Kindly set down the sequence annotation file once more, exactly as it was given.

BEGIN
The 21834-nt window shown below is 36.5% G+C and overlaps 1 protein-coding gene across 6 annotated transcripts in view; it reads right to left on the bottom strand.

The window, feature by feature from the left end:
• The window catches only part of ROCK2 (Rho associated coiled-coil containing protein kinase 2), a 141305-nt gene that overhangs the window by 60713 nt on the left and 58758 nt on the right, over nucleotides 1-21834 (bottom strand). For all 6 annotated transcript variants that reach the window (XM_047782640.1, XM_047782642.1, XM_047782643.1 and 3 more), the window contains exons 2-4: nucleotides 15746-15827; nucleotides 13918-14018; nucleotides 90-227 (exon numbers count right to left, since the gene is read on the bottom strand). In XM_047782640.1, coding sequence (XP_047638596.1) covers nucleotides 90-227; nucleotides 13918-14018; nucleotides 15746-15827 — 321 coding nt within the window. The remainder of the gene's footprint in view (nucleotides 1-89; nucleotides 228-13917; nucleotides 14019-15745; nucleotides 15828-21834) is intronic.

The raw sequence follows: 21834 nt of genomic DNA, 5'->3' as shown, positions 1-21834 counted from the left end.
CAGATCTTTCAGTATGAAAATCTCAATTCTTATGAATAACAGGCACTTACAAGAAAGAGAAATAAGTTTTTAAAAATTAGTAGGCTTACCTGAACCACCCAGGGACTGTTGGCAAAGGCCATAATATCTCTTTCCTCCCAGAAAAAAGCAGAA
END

The 21834-nt window shown below is 36.5% G+C and overlaps 1 protein-coding gene across 6 annotated transcripts in view; it reads right to left on the bottom strand.

The window, feature by feature from the left end:
• The window catches only part of ROCK2 (Rho associated coiled-coil containing protein kinase 2), a 141305-nt gene that overhangs the window by 60713 nt on the left and 58758 nt on the right, over nucleotides 1-21834 (bottom strand). For all 6 annotated transcript variants that reach the window (XM_047782640.1, XM_047782642.1, XM_047782643.1 and 3 more), the window contains exons 2-4: nucleotides 15746-15827; nucleotides 13918-14018; nucleotides 90-227 (exon numbers count right to left, since the gene is read on the bottom strand). In XM_047782640.1, coding sequence (XP_047638596.1) covers nucleotides 90-227; nucleotides 13918-14018; nucleotides 15746-15827 — 321 coding nt within the window. The remainder of the gene's footprint in view (nucleotides 1-89; nucleotides 228-13917; nucleotides 14019-15745; nucleotides 15828-21834) is intronic.

The raw sequence follows: 21834 nt of genomic DNA, 5'->3' as shown, positions 1-21834 counted from the left end.
CAGATCTTTCAGTATGAAAATCTCAATTCTTATGAATAACAGGCACTTACAAGAAAGAGAAATAAGTTTTTAAAAATTAGTAGGCTTACCTGAACCACCCAGGGACTGTTGGCAAAGGCCATAATATCTCTTTCCTCCCAGAAAAAAGCAGAA